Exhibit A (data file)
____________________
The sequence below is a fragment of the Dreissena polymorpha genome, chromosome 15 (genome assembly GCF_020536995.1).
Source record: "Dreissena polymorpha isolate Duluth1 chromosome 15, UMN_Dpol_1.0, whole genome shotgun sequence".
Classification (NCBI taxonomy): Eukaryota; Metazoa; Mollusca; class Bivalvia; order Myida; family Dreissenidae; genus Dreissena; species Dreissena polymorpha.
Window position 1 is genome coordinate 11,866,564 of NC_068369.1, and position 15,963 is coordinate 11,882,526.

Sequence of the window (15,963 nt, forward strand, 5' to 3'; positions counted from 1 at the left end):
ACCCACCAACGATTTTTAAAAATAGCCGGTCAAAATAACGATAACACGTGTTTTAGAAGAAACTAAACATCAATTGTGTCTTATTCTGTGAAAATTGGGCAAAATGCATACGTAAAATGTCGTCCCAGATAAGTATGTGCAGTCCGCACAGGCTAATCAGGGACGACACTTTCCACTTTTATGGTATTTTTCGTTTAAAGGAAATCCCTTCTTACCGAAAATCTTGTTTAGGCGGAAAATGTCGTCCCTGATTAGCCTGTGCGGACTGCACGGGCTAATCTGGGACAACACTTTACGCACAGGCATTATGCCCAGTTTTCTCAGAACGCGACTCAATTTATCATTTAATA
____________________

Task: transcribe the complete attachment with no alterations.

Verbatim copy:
The sequence below is a fragment of the Dreissena polymorpha genome, chromosome 15 (genome assembly GCF_020536995.1).
Source record: "Dreissena polymorpha isolate Duluth1 chromosome 15, UMN_Dpol_1.0, whole genome shotgun sequence".
Classification (NCBI taxonomy): Eukaryota; Metazoa; Mollusca; class Bivalvia; order Myida; family Dreissenidae; genus Dreissena; species Dreissena polymorpha.
Window position 1 is genome coordinate 11,866,564 of NC_068369.1, and position 15,963 is coordinate 11,882,526.

Sequence of the window (15,963 nt, forward strand, 5' to 3'; positions counted from 1 at the left end):
ACCCACCAACGATTTTTAAAAATAGCCGGTCAAAATAACGATAACACGTGTTTTAGAAGAAACTAAACATCAATTGTGTCTTATTCTGTGAAAATTGGGCAAAATGCATACGTAAAATGTCGTCCCAGATAAGTATGTGCAGTCCGCACAGGCTAATCAGGGACGACACTTTCCACTTTTATGGTATTTTTCGTTTAAAGGAAATCCCTTCTTACCGAAAATCTTGTTTAGGCGGAAAATGTCGTCCCTGATTAGCCTGTGCGGACTGCACGGGCTAATCTGGGACAACACTTTACGCACAGGCATTATGCCCAGTTTTCTCAGAACGCGACTCAATTTATCATTTAATA